We then aimed to confirm the association of the CD247, CDH7 and EXOC2/IRF4 loci with SSc susceptibility using a large independent replication case-control set comprising 2753 SSc patients and 4569 controls of Caucasian ancestry (Supplementary table 4). The SNPs showing the strongest GWAS association on each region (rs2056626 for CD247, rs10515998 for CDH7 and rs4959270 for EXOC2/IRF4) were genotyped in the replication cohorts using TaqMan 5′ allelic discrimination assay technology. The association analysis by Mantel-Haenszel test revealed a significant association of the rs2056626 genetic variant in the CD247 region (P=3.07×10−3 OR 0.89 95 % CI 0.83–0.96) (Table 2 & figure 2). The combined analysis of the GWAS and replication cohort for this SNP revealed highly significant association (P =3.39×10−9 OR 0.86 95 % CI 0.81–0.90). The association of the SNPs in the CDH7 and EXOC2/IRF4 regions was not confirmed in this replication cohort (Table 2 and Supplementary figure 2). Considering that the frequency observed for the CDH7 rs10515998 genetic variant, is quite low (around 5%) the population size of the replication cohort reached only 13% of statistical power to detect an association at a significance level similar to that observed in the replication analysis (OR 1.05). Therefore, the possible implication of the CDH7 locus in SSc genetic predisposition should be still further investigated. In contrast, due to the high MAF frequency of the rs4959270 polymorphism in the EXOC2/IRF4 region, great heterogeneity of the association was observed in the replication cohorts (supplementary figure 1). These findings are concordant with previous GWAS studies in which great population allelic heterogeneity has been reported for EXOC2/IRF4 genetic variants leading to not true disease associations, as possibly occurred in our screening phase 14. Interestingly, the novel identified SSc susceptibility locus, CD247, participates in the regulation of the immune response and thus could have a role in SSc pathogenesis. The CD247 gene encodes the T-cell receptor zeta (CD3ζ) subunit, a component of the T cell receptor (TCR)/CD3 complex 15. This chain plays an important role in the assembly and transport of the TCR/CD3 complex to the cell surface and is crucial to receptor signaling function. It has been observed that the expression of the CD3ζ chain is altered in chronic autoimmune/inflammatory disorders and that its low expression results in impaired immune response 16–18. Notably, the CD247 gene has been associated with susceptibility to systemic lupus erythematosus (SLE), another systemic autoimmune disease 19,20. Moreover, genetic variants in the 3′ untranslated region of this gene have shown functional implication leading to a reduced expression of this molecule that could be manifested by systemic autoimmunity 19. Therefore, further studies aiming to dissect the exact role of this molecule in SSc will be of interest.
This work represents the first large GWAS study conducted to date in SSc. Of note, the results obtained confirm and firmly establish the role of HLA, STAT4 and IRF5 in the genetic predisposition to SSc, genes that are also known to be risk factors for several other autoimmune conditions. In addition, a new susceptibility locus not previously considered as susceptibility factors for SSc has been identified. All these findings support the strong autoimmune component underlying SSc pathogenesis and highlight that the development of SSc seems to be determined by shared common genetic and pathogenic mechanisms with other autoimmune diseases and specific disease pathways that should be further characterized.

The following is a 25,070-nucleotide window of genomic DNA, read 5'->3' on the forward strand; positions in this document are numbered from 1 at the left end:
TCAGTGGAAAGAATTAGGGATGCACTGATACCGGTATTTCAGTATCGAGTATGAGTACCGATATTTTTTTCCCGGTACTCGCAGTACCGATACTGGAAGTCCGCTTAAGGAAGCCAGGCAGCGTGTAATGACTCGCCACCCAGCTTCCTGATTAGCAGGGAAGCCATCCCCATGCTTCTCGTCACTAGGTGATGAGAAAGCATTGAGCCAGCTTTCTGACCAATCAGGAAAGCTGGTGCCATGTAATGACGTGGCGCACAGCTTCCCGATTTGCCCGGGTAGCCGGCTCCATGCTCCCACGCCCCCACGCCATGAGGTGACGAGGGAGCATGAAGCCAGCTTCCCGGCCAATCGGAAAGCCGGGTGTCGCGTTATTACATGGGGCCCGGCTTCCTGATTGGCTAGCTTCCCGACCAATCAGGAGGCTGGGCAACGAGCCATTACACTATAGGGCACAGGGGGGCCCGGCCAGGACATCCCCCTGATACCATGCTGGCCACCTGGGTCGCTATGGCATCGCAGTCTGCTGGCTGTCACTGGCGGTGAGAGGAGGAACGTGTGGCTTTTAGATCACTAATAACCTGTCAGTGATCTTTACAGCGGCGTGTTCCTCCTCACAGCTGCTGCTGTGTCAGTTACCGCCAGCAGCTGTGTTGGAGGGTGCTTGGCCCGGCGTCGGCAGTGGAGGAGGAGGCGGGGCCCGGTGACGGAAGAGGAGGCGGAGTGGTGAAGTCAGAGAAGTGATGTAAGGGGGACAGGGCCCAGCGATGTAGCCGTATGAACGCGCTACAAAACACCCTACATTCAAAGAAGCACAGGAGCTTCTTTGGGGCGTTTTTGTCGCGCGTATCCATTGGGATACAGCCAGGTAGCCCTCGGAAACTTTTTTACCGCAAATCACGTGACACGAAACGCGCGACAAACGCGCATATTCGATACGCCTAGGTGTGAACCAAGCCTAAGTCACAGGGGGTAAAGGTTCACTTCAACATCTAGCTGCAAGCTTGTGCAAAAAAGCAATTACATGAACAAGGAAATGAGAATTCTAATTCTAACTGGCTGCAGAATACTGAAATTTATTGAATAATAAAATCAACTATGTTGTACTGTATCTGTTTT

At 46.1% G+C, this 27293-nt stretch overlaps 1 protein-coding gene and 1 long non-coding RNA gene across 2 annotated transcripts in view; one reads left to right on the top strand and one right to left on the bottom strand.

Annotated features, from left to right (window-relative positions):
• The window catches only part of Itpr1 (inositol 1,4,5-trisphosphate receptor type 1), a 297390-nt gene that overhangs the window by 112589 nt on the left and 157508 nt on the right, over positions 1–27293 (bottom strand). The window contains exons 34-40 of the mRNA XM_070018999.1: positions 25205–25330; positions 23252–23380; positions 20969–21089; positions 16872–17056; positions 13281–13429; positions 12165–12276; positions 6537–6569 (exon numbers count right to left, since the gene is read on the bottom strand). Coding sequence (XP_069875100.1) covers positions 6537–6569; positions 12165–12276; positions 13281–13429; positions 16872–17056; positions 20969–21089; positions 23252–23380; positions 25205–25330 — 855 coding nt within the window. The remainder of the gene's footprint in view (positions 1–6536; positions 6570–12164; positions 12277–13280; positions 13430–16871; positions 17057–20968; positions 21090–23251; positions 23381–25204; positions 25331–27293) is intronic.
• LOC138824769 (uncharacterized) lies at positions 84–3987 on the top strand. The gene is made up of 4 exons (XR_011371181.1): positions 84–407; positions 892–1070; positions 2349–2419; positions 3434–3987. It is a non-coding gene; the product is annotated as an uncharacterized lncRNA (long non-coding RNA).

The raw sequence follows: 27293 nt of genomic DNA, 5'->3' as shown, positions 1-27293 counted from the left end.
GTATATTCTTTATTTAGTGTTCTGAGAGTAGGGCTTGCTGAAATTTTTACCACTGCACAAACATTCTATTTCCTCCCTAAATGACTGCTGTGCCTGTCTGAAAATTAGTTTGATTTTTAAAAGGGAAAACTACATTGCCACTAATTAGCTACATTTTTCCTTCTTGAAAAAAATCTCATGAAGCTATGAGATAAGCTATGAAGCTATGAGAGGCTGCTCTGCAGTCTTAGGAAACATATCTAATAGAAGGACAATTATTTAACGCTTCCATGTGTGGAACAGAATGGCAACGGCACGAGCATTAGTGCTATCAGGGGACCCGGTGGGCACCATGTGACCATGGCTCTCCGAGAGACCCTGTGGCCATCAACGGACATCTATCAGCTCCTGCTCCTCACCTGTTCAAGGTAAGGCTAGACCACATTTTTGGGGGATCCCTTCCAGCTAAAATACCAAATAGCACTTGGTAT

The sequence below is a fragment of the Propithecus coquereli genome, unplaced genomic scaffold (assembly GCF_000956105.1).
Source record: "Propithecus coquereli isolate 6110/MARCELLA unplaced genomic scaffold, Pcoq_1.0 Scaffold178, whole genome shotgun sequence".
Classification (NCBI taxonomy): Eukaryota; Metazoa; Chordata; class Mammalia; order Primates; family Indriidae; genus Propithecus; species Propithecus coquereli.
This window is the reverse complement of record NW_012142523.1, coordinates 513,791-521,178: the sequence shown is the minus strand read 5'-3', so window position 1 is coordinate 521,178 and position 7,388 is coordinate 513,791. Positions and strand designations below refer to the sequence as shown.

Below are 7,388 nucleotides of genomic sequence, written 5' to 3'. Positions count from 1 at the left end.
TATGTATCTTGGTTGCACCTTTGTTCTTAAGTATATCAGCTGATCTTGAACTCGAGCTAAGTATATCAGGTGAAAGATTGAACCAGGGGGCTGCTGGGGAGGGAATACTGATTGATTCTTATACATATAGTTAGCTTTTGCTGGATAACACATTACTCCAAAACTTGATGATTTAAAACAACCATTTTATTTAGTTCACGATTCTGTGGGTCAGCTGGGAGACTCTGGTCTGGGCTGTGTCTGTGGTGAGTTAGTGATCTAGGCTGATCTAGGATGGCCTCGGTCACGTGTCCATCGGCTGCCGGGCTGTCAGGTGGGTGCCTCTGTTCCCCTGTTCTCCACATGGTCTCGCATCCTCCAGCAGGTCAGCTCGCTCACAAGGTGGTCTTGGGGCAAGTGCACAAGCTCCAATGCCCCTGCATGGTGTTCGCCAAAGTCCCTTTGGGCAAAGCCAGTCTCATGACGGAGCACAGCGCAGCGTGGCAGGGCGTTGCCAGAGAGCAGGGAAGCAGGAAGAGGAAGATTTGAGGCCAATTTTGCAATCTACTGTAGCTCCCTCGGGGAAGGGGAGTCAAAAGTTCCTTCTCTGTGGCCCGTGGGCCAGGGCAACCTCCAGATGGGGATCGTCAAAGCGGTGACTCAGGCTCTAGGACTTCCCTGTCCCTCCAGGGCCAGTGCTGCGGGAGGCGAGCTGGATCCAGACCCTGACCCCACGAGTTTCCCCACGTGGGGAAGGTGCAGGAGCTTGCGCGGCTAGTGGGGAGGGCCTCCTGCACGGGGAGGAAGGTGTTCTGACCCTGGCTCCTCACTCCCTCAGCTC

Because SSc is a relatively rare autoimmune disorder (estimated prevalence in Caucasian populations ~ 0.01 %) large sets of SSc patients can best be recruited through international collaboration. Consequently, to reach the total of 2296 SSc patients and 5171 healthy control individuals analyzed in the present study, four series with Caucasian European-ancestry were included: USA, Spain, Germany and The Netherlands. The North American cases (initial n=1,678; after applying quality control criteria, n=1486; 179 men, 1307 women; mean age=54.5 (median, 55.0); SD=12.9) were obtained from May, 2001 to December, 2008 from three U.S. sources: University of Texas (UT) Health Science Center-Houston, The Johns Hopkins University Medical Center and Fred Hutchinson Cancer Center, each enrolling patients from a US-wide catchment area. Whole genome genotyping data from USA control individuals (initial n=5,520) were obtained from the following 3 publicly available databases: (1) breast cancer controls from the Cancer Genetic Markers of Susceptibility (CGEMS) studies; (2) prostate cancer controls from CGEMS; and (3) controls from Illumina iControlDB. After sex-matching and applying quality control criteria, 419 men and 3058 women controls were analyzed.
The initial European SSc cases series came from previously established collections with nationally representative recruitment of in total 380 Spanish, 288 German and 190 Dutch SSc patients. Main demographical and clinical data of European SSc patients have been described previously 5,21. As control population, healthy unrelated individuals of Spanish (initial n=414), German (initial n=678) and Dutch (initial n=643) origin were included in the study. Whole genome genotyping data from German controls were from the Popgen Biobank and from a previous study in the case of Dutch 12,13.